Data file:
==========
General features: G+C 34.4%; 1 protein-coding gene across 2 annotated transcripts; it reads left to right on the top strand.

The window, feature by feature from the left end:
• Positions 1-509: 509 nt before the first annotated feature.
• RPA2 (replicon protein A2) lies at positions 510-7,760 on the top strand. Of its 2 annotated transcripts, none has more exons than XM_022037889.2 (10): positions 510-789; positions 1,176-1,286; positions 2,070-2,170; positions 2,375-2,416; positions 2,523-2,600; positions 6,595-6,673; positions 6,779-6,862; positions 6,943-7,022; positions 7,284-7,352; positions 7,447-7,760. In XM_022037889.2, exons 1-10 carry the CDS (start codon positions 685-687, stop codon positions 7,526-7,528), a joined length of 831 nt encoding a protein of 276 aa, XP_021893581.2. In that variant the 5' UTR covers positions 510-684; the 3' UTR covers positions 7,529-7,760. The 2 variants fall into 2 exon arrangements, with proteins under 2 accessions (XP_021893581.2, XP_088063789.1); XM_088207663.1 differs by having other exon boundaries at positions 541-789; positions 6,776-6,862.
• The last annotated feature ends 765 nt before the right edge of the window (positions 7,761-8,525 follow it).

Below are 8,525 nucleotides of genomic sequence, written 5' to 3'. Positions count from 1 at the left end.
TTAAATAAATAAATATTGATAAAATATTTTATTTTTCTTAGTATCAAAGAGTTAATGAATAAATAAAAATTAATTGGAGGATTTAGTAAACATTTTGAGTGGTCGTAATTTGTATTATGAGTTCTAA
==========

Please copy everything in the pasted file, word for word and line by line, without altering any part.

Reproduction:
General features: G+C 34.4%; 1 protein-coding gene across 2 annotated transcripts; it reads left to right on the top strand.

The window, feature by feature from the left end:
• Positions 1-509: 509 nt before the first annotated feature.
• RPA2 (replicon protein A2) lies at positions 510-7,760 on the top strand. Of its 2 annotated transcripts, none has more exons than XM_022037889.2 (10): positions 510-789; positions 1,176-1,286; positions 2,070-2,170; positions 2,375-2,416; positions 2,523-2,600; positions 6,595-6,673; positions 6,779-6,862; positions 6,943-7,022; positions 7,284-7,352; positions 7,447-7,760. In XM_022037889.2, exons 1-10 carry the CDS (start codon positions 685-687, stop codon positions 7,526-7,528), a joined length of 831 nt encoding a protein of 276 aa, XP_021893581.2. In that variant the 5' UTR covers positions 510-684; the 3' UTR covers positions 7,529-7,760. The 2 variants fall into 2 exon arrangements, with proteins under 2 accessions (XP_021893581.2, XP_088063789.1); XM_088207663.1 differs by having other exon boundaries at positions 541-789; positions 6,776-6,862.
• The last annotated feature ends 765 nt before the right edge of the window (positions 7,761-8,525 follow it).

Below are 8,525 nucleotides of genomic sequence, written 5' to 3'. Positions count from 1 at the left end.
TTAAATAAATAAATATTGATAAAATATTTTATTTTTCTTAGTATCAAAGAGTTAATGAATAAATAAAAATTAATTGGAGGATTTAGTAAACATTTTGAGTGGTCGTAATTTGTATTATGAGTTCTAA